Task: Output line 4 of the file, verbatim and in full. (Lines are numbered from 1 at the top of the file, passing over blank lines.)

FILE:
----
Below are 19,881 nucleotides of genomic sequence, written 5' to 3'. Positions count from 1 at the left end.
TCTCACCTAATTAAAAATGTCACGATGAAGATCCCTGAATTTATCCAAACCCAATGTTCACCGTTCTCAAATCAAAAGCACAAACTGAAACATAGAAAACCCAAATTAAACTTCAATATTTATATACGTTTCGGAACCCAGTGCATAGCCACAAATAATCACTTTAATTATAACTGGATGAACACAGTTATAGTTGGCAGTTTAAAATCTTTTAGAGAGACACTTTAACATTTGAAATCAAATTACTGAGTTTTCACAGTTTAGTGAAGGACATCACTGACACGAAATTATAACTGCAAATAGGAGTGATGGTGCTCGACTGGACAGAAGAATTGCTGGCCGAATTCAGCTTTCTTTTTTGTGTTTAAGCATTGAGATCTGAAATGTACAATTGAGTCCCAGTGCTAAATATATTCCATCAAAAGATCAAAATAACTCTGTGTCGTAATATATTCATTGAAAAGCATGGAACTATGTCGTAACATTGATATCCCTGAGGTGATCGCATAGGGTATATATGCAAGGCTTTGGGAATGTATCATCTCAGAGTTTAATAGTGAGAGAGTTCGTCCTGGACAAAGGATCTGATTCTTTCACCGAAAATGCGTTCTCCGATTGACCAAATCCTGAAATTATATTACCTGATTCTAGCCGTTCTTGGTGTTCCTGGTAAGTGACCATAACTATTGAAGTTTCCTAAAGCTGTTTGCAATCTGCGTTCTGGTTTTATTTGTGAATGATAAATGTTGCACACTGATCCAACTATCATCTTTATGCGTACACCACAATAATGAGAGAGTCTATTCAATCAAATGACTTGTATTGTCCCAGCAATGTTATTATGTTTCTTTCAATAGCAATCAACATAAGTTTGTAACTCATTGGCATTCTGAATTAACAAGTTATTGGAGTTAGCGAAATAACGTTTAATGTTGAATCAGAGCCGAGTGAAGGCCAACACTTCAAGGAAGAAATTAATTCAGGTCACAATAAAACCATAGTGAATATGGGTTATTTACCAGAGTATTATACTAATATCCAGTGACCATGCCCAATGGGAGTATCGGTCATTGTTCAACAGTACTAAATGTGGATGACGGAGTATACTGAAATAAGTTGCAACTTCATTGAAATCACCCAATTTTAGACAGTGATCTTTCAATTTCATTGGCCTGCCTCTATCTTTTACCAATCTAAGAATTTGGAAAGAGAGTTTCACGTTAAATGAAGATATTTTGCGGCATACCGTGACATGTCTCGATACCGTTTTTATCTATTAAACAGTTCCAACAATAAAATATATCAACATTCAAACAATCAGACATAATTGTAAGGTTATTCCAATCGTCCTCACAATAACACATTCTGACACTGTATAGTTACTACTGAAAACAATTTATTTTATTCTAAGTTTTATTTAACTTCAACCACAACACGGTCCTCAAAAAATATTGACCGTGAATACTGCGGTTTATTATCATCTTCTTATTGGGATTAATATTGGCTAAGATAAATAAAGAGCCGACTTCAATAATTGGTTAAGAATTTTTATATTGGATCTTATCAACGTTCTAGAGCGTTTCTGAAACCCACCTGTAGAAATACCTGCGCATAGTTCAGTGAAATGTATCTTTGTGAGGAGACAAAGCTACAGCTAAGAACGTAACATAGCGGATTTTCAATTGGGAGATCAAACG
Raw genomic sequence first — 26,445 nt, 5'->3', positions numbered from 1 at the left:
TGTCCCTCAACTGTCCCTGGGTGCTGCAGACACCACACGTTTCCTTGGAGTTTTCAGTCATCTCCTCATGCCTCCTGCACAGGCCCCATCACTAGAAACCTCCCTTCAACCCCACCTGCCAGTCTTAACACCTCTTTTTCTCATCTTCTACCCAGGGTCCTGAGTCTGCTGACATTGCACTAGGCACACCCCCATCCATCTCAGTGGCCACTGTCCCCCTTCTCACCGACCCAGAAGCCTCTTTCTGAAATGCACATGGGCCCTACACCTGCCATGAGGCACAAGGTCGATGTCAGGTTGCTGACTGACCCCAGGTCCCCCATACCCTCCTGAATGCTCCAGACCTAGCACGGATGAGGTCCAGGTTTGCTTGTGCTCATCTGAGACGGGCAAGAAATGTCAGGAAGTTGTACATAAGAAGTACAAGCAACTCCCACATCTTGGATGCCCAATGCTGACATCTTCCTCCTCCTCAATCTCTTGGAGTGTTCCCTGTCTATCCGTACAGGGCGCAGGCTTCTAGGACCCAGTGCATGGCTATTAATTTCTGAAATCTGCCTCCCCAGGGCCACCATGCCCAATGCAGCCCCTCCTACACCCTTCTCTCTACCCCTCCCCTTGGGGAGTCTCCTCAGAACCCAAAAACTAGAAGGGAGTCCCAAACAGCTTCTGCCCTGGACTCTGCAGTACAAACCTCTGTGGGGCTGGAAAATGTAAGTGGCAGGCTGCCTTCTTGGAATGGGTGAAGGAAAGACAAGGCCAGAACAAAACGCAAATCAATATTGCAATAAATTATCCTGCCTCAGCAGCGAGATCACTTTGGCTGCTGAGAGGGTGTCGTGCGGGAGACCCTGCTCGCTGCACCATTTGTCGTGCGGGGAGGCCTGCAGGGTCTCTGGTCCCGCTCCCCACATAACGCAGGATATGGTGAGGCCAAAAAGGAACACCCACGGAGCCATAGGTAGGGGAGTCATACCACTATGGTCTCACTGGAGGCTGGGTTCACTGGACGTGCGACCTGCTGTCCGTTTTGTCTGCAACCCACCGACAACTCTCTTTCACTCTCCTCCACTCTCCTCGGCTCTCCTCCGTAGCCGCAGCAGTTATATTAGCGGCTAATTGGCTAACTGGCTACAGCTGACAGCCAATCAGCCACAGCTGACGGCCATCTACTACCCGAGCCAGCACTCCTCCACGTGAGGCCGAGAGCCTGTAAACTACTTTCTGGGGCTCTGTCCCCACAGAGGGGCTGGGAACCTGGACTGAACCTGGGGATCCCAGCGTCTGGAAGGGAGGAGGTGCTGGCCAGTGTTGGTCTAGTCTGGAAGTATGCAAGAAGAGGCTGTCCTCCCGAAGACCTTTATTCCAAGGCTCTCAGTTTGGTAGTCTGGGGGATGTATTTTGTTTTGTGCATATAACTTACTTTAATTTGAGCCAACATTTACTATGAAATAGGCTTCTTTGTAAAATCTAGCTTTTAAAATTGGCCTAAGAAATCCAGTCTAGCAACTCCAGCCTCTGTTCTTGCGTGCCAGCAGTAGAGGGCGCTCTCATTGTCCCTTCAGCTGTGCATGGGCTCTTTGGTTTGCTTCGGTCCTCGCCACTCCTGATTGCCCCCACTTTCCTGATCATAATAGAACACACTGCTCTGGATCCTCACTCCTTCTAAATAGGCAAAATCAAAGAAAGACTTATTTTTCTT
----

TGTCCCTCAACTGTCCCTGGGTGCTGCAGACACCACACGTTTCCTTGGAGTTTTCAGTCATCTCCTCATGCCTCCTGCACAGGCCCCATCACTAGAAACCTCCCTTCAACCCCACCTGCCAGTCTTAACACCTCTTTTTCTCATCTTCTACCCAGGGTCCTGAGTCTGCTGACATTGCACTAGGCACACCCCCATCCATCTCAGTGGCCACTGTCCCCCTTCTCACCGACCCAGAAGCCTCTTTCTGAAATGCACATGGGCCCTACACCTGCCATGAGGCACAAGGTCGATGTCAGGTTGCTGACTGACCCCAGGTCCCCCATACCCTCCTGAATGCTCCAGACCTAGCACGGATGAGGTCCAGGTTTGCTTGTGCTCATCTGAGACGGGCAAGAAATGTCAGGAAGTTGTACATAAGAAGTACAAGCAACTCCCACATCTTGGATGCCCAATGCTGACATCTTCCTCCTCCTCAATCTCTTGGAGTGTTCCCTGTCTATCCGTACAGGGCGCAGGCTTCTAGGACCCAGTGCATGGCTATTAATTTCTGAAATCTGCCTCCCCAGGGCCACCATGCCCAATGCAGCCCCTCCTACACCCTTCTCTCTACCCCTCCCCTTGGGGAGTCTCCTCAGAACCCAAAAACTAGAAGGGAGTCCCAAACAGCTTCTGCCCTGGACTCTGCAGTACAAACCTCTGTGGGGCTGGAAAATGTAAGTGGCAGGCTGCCTTCTTGGAATGGGTGAAGGAAAGACAAGGCCAGAACAAAACGCAAATCAATATTGCAATAAATTATCCTGCCTCAGCAGCGAGATCACTTTGGCTGCTGAGAGGGTGTCGTGCGGGAGACCCTGCTCGCTGCACCATTTGTCGTGCGGGGAGGCCTGCAGGGTCTCTGGTCCCGCTCCCCACATAACGCAGGATATGGTGAGGCCAAAAAGGAACACCCACGGAGCCATAGGTAGGGGAGTCATACCACTATGGTCTCACTGGAGGCTGGGTTCACTGGACGTGCGACCTGCTGTCCGTTTTGTCTGCAACCCACCGACAACTCTCTTTCACTCTCCTCCACTCTCCTCGGCTCTCCTCCGTAGCCGCAGCAGTTATATTAGCGGCTAATTGGCTAACTGGCTACAGCTGACAGCCAATCAGCCACAGCTGACGGCCATCTACTACCCGAGCCAGCACTCCTCCACGTGAGGCCGAGAGCCTGTAAACTACTTTCTGGGGCTCTGTCCCCACAGAGGGGCTGGGAACCTGGACTGAACCTGGGGATCCCAGCGTCTGGAAGGGAGGAGGTGCTGGCCAGTGTTGGTCTAGTCTGGAAGTATGCAAGAAGAGGCTGTCCTCCCGAAGACCTTTATTCCAAGGCTCTCAGTTTGGTAGTCTGGGGGATGTATTTTGTTTTGTGCATATAACTTACTTTAATTTGAGCCAACATTTACTATGAAATAGGCTTCTTTGTAAAATCTAGCTTTTAAAATTGGCCTAAGAAATCCAGTCTAGCAACTCCAGCCTCTGTTCTTGCGTGCCAGCAGTAGAGGGCGCTCTCATTGTCCCTTCAGCTGTGCATGGGCTCTTTGGTTTGCTTCGGTCCTCGCCACTCCTGATTGCCCCCACTTTCCTGATCATAATAGAACACACTGCTCTGGATCCTCACTCCTTCTAAATAGGCAAAATCAAAGAAAGACTTATTTTTCTT